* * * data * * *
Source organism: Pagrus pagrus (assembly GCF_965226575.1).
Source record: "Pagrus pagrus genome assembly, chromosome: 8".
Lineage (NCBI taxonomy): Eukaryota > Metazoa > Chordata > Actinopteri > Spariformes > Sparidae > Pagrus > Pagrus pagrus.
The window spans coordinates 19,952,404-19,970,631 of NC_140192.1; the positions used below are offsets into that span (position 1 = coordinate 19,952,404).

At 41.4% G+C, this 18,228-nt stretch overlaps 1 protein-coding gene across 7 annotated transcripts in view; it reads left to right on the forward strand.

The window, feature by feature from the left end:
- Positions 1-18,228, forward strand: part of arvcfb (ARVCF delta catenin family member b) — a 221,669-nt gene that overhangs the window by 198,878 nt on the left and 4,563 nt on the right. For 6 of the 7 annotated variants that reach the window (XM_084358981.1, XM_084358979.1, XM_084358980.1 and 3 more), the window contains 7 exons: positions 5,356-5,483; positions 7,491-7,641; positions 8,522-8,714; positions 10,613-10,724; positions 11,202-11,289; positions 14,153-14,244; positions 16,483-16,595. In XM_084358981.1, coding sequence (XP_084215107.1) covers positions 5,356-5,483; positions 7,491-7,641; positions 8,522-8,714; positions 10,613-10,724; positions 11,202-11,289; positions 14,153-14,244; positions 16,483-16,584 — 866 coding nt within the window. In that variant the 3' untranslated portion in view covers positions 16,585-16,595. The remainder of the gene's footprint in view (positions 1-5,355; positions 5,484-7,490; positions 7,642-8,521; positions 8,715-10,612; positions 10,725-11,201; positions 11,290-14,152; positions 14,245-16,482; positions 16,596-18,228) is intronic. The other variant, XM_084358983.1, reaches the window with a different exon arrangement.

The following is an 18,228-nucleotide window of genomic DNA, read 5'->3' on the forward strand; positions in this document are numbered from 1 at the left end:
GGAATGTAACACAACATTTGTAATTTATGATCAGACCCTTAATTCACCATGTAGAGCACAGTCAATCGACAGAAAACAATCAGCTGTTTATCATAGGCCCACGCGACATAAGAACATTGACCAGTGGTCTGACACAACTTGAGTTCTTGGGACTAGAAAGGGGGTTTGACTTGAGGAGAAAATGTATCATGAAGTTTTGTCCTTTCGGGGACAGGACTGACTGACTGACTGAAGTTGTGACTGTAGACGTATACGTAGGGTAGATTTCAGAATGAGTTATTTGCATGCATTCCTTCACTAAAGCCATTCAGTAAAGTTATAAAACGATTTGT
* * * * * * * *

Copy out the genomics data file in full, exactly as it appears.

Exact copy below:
Source organism: Pagrus pagrus (assembly GCF_965226575.1).
Source record: "Pagrus pagrus genome assembly, chromosome: 8".
Lineage (NCBI taxonomy): Eukaryota > Metazoa > Chordata > Actinopteri > Spariformes > Sparidae > Pagrus > Pagrus pagrus.
The window spans coordinates 19,952,404-19,970,631 of NC_140192.1; the positions used below are offsets into that span (position 1 = coordinate 19,952,404).

At 41.4% G+C, this 18,228-nt stretch overlaps 1 protein-coding gene across 7 annotated transcripts in view; it reads left to right on the forward strand.

The window, feature by feature from the left end:
- Positions 1-18,228, forward strand: part of arvcfb (ARVCF delta catenin family member b) — a 221,669-nt gene that overhangs the window by 198,878 nt on the left and 4,563 nt on the right. For 6 of the 7 annotated variants that reach the window (XM_084358981.1, XM_084358979.1, XM_084358980.1 and 3 more), the window contains 7 exons: positions 5,356-5,483; positions 7,491-7,641; positions 8,522-8,714; positions 10,613-10,724; positions 11,202-11,289; positions 14,153-14,244; positions 16,483-16,595. In XM_084358981.1, coding sequence (XP_084215107.1) covers positions 5,356-5,483; positions 7,491-7,641; positions 8,522-8,714; positions 10,613-10,724; positions 11,202-11,289; positions 14,153-14,244; positions 16,483-16,584 — 866 coding nt within the window. In that variant the 3' untranslated portion in view covers positions 16,585-16,595. The remainder of the gene's footprint in view (positions 1-5,355; positions 5,484-7,490; positions 7,642-8,521; positions 8,715-10,612; positions 10,725-11,201; positions 11,290-14,152; positions 14,245-16,482; positions 16,596-18,228) is intronic. The other variant, XM_084358983.1, reaches the window with a different exon arrangement.

The following is an 18,228-nucleotide window of genomic DNA, read 5'->3' on the forward strand; positions in this document are numbered from 1 at the left end:
GGAATGTAACACAACATTTGTAATTTATGATCAGACCCTTAATTCACCATGTAGAGCACAGTCAATCGACAGAAAACAATCAGCTGTTTATCATAGGCCCACGCGACATAAGAACATTGACCAGTGGTCTGACACAACTTGAGTTCTTGGGACTAGAAAGGGGGTTTGACTTGAGGAGAAAATGTATCATGAAGTTTTGTCCTTTCGGGGACAGGACTGACTGACTGACTGAAGTTGTGACTGTAGACGTATACGTAGGGTAGATTTCAGAATGAGTTATTTGCATGCATTCCTTCACTAAAGCCATTCAGTAAAGTTATAAAACGATTTGT